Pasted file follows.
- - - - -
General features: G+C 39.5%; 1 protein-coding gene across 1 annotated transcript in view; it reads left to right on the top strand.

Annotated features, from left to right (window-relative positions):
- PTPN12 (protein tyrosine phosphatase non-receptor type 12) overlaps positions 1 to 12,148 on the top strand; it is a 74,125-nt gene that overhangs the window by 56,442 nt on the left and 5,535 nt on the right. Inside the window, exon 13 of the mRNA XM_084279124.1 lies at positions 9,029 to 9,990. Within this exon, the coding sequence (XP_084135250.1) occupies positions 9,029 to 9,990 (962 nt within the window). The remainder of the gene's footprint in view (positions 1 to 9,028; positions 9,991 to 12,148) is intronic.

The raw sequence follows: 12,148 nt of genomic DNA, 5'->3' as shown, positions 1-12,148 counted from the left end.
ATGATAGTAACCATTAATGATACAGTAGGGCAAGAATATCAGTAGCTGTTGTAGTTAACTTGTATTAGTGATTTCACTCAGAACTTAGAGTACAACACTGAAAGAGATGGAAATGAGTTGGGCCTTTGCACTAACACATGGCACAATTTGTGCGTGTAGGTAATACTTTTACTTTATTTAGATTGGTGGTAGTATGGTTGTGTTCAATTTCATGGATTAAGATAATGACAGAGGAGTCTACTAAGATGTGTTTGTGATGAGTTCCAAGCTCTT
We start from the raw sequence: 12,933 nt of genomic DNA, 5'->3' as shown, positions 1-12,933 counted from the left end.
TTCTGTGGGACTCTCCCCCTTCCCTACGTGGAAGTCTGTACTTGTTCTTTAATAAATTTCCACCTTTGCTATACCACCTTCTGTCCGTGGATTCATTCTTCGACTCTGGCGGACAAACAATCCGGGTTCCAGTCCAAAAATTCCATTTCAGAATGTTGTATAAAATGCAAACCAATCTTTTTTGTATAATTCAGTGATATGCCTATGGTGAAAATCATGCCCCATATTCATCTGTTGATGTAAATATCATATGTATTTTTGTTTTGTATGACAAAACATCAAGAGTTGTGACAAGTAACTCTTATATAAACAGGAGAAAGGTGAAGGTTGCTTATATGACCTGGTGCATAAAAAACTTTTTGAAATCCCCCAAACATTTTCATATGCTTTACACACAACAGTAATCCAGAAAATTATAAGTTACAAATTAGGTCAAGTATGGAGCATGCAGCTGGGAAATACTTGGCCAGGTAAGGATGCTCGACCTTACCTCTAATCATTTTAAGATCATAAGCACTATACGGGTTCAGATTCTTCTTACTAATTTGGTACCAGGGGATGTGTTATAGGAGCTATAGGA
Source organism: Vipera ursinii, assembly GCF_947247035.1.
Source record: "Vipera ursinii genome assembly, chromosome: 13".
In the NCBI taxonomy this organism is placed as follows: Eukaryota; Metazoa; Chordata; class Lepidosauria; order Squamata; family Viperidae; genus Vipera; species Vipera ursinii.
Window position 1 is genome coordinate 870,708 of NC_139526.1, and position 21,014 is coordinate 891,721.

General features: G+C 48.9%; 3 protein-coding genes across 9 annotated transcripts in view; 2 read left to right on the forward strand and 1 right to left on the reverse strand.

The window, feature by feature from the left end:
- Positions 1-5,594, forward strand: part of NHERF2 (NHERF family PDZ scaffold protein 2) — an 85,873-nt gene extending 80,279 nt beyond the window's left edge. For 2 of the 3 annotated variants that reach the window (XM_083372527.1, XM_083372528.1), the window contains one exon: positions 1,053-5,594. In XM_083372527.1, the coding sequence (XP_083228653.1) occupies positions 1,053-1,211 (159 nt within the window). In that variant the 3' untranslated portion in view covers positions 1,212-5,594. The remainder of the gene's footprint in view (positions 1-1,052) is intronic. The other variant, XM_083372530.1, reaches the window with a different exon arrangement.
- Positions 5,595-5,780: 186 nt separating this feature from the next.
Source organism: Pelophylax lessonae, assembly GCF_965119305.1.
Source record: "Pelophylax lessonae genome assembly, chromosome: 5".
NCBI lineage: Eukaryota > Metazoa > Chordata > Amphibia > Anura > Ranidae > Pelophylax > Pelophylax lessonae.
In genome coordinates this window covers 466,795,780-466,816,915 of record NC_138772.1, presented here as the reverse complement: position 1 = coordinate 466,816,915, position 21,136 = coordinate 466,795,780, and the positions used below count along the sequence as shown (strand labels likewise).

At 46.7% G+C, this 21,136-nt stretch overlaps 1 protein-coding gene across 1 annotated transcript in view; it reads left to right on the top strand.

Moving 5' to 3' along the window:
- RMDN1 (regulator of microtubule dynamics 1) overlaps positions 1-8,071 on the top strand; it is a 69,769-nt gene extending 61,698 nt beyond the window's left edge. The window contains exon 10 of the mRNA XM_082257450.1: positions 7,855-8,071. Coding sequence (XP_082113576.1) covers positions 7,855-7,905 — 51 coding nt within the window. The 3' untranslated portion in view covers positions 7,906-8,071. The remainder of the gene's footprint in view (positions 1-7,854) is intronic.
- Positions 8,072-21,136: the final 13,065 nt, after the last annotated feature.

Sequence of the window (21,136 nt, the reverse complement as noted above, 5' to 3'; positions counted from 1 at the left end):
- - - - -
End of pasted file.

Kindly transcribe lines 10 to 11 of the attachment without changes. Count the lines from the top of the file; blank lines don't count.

In the NCBI taxonomy this organism is placed as follows: Eukaryota; Metazoa; Chordata; class Lepidosauria; order Squamata; family Viperidae; genus Vipera; species Vipera ursinii.
Window position 1 is genome coordinate 870,708 of NC_139526.1, and position 21,014 is coordinate 891,721.